As we understood the process, we figured that the filling in needs to be done manually at every stage and there is a lot of repetition involved.
This is one of the major workloads of the Policemen.
After conducting the survey on SurveyMonkey (with varied demography), the next step was to put it out entirely, read what the various experiences were and to analyse all the collected information.
With the help of SurveyMonkey’s inbuilt tools we were able to charter out a lot of objective answers and see the statistics within them. We categorised our information based on the questions we asked, objective and subjective (experience explanation)
The infographic below explains the Citizen Account Analysis, which gave us a lot of insight into what people actually think, how they react and what their awareness levels are.
We started mapping the process of filing a complaint so as to get a sound understanding of all that takes place, and the interaction between a citizen and a policeman. This would later help us in identifying the key problem areas and map opportunities for design interventions. Apart from the process itself, the diagram shows the background and notions of the citizen as well as the pressures, notions, background and other factors influencing a policeman in that time and space. The process diagram is accompanied by (red) flags that describe what the policeman in the real scenario does (eg. increases/decreases weightage of complaint depending on influence, or tries not to file a FIR to show decreased crime rate in his area). Once the process diagram was in place, we started mapping opportunities for design interventions and flagged the different parts of the process where we felt the need for a change to be made. A brief discussion with our guide Mr. Rupesh Vyas also threw light on some of the issues that could be looked at (digitization of the “Dial 100” service with location based information so time is not lost in trying to explain where the incident has occurred, thereby decreasing response time).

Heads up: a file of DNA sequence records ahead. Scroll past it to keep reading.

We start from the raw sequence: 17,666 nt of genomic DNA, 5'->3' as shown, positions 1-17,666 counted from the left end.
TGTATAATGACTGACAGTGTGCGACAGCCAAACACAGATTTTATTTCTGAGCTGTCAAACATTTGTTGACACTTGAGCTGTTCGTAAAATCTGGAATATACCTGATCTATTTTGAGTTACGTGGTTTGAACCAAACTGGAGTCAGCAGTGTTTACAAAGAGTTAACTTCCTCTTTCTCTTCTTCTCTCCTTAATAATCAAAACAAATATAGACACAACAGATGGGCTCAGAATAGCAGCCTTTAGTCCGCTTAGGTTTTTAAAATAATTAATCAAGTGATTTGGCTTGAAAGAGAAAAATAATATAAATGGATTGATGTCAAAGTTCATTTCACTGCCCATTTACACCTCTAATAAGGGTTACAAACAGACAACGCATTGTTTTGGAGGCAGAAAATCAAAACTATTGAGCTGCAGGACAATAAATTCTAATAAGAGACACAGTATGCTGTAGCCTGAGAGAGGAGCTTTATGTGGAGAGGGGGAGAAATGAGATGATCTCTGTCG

We are in the process of visualizing the results from the survey in order to understand the general citizen perspective as well. It will hopefully give us more insight so we can identify more problem areas and validate the ones that we have identified so far.
Few questions that this exercise has raised is whether we should increase or decrease interaction between the police and citizens. Is the goal to create hassle free processes or to curb corruption or to facilitate a better relationship or can all of these goals achieved together? Shouldn’t we also consider the workload of the policeman and look at ways in which that can be reduced as well? Would empowering the citizens with the information they require at the right time help in the given situation?
We hope to be able to find answers to these questions, and further go laterally and map out as many opportunities as possible before we start to shoot some of the ideas down after validation, and then focus on conceptualizing the ones with the most merit.